The NFL regular season lasts 17 weeks and has started on a weeknight during the week of Labor Day in September for the past few years. Each team plays 16 games during the regular season, with eight games coming at home and eight on the road. The League is broken into eight divisions with four teams each. Two conferences, the National Football Conference and the American Football Conference, each have four divisions.

The NFL Playoffs generally start the first weekend of January. Six teams in each conference make the playoffs. Each of the division winners is guaranteed a spot. The two teams with the best records that did not qualify for the playoffs as division winners are given "wild card" spots in the playoffs. There are often tie-breakers invoked when determining division winners or wild card qualifiers.

The two wild card teams play the division winners with the worst records in the wild card round. The next week sees the top two seeds play the winners of the wild card games in the divisional playoffs. The third week of the NFL Playoffs pits the winners of the divisional games in the conference championships. Both conferences follow the same pattern, and the winners of the AFC and NFC championships play in the annual Super Bowl, which generally takes place two weeks after the conference championships.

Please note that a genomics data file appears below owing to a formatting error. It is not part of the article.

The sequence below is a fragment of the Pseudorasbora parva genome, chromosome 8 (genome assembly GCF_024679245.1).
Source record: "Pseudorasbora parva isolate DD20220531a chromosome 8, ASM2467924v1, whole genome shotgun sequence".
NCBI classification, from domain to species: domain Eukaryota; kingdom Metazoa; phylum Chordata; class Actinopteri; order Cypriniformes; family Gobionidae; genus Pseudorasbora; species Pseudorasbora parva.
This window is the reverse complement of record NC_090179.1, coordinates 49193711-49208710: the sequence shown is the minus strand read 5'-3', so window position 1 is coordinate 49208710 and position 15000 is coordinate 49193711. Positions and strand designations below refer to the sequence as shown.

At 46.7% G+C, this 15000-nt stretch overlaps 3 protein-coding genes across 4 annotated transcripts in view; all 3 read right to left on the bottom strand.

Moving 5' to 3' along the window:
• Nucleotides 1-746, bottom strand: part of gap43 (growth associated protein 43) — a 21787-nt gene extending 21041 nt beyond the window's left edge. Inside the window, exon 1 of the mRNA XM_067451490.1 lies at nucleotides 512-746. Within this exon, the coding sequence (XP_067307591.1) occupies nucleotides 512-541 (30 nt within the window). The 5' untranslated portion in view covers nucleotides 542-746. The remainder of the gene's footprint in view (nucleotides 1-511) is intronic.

NFL Headquarters in Manhattan
NFL Headquarters in Manhattan | Source

The Super Bowl

One of the most popular aspect about the NFL is the annual Super Bowl. The world champion of the NFL is annually decided in the Super Bowl, which goes back to the period before the merger of the old NFL and the upstart American Football League (which largely became the AFC) in 1970. The Green Bay Packers and the Kansas City Chiefs played the first AFL-NFL Championship in 1967. NBC and CBS both televised the game, which had nowhere near the fanfare of modern Super Bowls. From this inauspicious start in which Green Bay won 35-10, the Super Bowl was born.

Today, the Super Bowl is usually the most-watched television program in America each year. Some people watch the game for the commercials that companies roll out for the event. The most recent Super Bowl saw the Seattle Seahawks clobber the Denver Broncos for their first ever Super Bowl title. The all-time leading franchise for Super Bowl titles is the Pittsburgh Steelers, with six. The Green Bay Packers have won the most NFL titles at 13, which includes titles earned before the Super Bowl era.